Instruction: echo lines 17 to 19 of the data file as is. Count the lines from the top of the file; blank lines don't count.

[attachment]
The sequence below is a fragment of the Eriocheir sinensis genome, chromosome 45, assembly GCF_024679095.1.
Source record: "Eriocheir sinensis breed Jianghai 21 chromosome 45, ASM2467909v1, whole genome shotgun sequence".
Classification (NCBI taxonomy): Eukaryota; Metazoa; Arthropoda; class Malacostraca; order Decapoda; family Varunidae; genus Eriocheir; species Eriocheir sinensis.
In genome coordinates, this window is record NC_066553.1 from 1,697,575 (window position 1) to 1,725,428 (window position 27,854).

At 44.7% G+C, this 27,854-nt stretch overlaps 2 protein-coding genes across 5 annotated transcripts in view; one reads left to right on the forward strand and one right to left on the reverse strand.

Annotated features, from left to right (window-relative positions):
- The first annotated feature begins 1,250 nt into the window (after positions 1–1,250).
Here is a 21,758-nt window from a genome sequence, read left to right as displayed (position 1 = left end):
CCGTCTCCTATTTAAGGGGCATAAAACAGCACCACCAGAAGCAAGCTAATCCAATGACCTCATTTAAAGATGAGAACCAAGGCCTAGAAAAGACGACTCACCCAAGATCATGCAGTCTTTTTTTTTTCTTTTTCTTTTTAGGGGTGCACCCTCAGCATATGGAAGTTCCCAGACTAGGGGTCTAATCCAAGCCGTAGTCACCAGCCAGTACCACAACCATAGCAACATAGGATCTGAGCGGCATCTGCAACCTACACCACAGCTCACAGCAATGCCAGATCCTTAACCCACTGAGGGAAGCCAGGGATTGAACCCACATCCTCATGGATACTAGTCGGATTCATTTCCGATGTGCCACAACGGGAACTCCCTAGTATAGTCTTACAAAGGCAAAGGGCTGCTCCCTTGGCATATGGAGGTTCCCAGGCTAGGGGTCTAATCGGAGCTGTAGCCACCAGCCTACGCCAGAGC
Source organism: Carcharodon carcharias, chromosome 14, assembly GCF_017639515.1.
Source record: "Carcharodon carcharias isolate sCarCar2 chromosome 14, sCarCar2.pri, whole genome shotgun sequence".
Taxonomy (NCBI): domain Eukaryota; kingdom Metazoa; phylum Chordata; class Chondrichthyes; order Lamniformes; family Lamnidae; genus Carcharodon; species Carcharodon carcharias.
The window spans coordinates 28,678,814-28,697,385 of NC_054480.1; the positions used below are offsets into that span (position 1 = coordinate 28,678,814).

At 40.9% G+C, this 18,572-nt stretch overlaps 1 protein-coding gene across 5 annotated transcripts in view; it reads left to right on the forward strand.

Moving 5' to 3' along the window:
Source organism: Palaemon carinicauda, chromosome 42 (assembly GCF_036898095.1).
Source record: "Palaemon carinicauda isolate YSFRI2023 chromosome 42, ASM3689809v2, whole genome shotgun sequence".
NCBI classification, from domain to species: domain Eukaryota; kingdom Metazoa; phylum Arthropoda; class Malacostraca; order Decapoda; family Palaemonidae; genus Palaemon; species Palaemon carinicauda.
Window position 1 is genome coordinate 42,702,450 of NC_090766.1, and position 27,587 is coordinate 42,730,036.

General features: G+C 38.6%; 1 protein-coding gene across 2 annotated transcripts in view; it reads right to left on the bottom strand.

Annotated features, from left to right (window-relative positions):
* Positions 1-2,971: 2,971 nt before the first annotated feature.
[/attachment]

Source record: "Palaemon carinicauda isolate YSFRI2023 chromosome 42, ASM3689809v2, whole genome shotgun sequence".
NCBI classification, from domain to species: domain Eukaryota; kingdom Metazoa; phylum Arthropoda; class Malacostraca; order Decapoda; family Palaemonidae; genus Palaemon; species Palaemon carinicauda.
Window position 1 is genome coordinate 42,702,450 of NC_090766.1, and position 27,587 is coordinate 42,730,036.